With electricity, humanity conquered the dark. Mealtimes shifted, as did those for socializing, for entertainment, for work – the ‘night shift’ became possible. A new rhythm now regulated daily life, one in conflict with our circadian one (a term derived from the Latin circa diem, ‘around the day’).

By making the night disappear, we alter the rhythm with which hormones are produced, in particular melatonin, which regulates the sleep cycle, and is synthesised by the pineal gland in absence of light. When darkness falls, its concentration in the bloodstream increases rapidly, peaking between 2 and 4 am, before gradually declining before dawn. Thus long periods of high melatonin levels are normal during winter months, while the opposite is true in the summer, when days are longer and brighter. According to the website Dark Sky, melatonin has antioxidant properties, induces sleep, boosts the immune system, lowers cholesterol, and helps the functioning of the thyroid, pancreas, ovaries, testes and adrenal gland. It also triggers other hormones such as leptin, which in turn regulates appetite.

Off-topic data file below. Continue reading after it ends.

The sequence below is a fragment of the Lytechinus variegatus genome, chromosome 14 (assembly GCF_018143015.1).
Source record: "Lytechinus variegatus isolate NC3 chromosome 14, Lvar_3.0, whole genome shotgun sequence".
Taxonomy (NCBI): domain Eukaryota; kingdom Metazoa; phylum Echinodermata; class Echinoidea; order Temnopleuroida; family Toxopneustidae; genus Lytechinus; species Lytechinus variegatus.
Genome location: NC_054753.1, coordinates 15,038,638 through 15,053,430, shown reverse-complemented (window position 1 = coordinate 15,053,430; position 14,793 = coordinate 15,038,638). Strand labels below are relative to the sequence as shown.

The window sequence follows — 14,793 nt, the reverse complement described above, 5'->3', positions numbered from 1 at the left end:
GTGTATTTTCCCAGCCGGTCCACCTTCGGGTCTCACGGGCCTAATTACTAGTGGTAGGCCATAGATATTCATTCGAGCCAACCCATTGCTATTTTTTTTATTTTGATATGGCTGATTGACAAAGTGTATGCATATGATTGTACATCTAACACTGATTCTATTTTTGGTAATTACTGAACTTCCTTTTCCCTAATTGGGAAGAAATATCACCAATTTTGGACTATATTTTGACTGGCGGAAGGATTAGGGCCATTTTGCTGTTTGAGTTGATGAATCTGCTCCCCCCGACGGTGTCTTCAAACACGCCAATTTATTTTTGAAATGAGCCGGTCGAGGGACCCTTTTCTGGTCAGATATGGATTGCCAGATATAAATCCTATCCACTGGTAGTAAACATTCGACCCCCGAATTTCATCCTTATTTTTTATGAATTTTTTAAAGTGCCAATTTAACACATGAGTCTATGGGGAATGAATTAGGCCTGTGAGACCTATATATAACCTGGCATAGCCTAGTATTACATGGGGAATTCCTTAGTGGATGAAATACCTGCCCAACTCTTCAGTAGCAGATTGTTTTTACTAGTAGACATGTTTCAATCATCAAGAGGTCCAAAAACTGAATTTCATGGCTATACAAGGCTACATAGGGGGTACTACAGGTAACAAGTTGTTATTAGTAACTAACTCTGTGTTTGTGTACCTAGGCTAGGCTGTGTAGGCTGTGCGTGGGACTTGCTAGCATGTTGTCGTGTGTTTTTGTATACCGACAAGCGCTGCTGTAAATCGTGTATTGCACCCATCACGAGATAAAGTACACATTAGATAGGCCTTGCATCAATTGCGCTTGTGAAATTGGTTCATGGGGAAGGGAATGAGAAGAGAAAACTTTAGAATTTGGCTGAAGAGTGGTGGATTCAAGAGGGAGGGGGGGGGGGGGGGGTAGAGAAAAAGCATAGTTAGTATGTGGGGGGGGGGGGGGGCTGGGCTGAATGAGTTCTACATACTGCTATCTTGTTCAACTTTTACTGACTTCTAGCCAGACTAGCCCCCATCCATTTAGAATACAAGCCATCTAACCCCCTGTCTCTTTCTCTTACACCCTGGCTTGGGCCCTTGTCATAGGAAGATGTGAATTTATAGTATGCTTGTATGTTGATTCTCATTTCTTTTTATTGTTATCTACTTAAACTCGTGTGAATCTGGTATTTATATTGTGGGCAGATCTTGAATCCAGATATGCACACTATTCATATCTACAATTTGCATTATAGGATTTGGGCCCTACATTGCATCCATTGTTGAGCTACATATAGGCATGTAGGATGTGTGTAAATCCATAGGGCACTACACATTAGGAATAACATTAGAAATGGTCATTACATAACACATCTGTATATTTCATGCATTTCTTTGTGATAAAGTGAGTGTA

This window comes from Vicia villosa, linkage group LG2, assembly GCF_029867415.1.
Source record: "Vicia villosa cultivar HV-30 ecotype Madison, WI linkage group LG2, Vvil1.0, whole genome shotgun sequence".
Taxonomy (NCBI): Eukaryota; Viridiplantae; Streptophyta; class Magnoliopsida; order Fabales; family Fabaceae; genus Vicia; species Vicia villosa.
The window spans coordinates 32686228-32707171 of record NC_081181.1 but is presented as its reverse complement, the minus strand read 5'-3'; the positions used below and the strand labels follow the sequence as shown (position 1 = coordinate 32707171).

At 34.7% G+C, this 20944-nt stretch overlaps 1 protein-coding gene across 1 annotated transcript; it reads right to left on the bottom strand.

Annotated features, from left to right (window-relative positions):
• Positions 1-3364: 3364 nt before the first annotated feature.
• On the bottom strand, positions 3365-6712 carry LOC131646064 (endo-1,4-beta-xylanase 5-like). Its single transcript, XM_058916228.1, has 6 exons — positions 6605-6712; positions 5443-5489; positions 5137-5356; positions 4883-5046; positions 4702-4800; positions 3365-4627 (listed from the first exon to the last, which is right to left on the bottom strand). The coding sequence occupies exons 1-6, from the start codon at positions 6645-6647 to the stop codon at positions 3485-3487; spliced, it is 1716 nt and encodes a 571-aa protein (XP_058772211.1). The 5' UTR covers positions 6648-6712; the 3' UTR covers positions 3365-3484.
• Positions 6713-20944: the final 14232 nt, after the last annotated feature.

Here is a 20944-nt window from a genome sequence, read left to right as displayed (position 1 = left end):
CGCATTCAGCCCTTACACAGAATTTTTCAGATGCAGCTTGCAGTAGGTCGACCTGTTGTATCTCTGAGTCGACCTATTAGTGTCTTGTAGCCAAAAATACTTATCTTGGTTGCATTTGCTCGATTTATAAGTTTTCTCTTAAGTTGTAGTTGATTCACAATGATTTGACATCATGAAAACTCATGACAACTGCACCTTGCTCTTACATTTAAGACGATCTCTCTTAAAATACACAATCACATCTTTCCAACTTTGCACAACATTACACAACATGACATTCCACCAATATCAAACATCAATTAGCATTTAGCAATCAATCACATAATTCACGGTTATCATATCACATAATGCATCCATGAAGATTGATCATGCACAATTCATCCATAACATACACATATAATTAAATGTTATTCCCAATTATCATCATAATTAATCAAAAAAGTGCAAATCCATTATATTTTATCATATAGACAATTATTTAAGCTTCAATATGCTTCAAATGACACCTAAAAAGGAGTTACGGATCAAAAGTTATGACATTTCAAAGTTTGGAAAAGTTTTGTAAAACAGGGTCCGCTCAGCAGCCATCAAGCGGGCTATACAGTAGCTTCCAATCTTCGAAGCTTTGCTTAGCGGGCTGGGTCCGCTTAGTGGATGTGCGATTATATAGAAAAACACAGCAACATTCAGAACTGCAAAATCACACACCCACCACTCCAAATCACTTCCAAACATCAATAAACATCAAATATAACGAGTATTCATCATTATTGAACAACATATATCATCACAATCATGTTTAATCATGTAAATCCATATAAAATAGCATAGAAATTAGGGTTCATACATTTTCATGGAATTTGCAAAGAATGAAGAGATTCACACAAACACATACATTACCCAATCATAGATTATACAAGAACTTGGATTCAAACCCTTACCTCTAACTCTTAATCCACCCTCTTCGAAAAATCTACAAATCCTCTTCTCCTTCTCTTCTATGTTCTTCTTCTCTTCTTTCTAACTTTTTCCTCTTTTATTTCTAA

Nocturnal exposure to artificial light (especially blue light), inhibits the production of melatonin. A brightness of only eight lux is enough to interfere with its cycle. This is a direct cause of insomnia, and therefore also of stress and depression and, through the deregulation of leptin, of obesity. Certain studies show that night shifts increase the risk of cancer (melatonin and its interplay with other hormones help prevent tumours). It’s therefore understandable that artificial lighting has generated the term ‘light pollution’.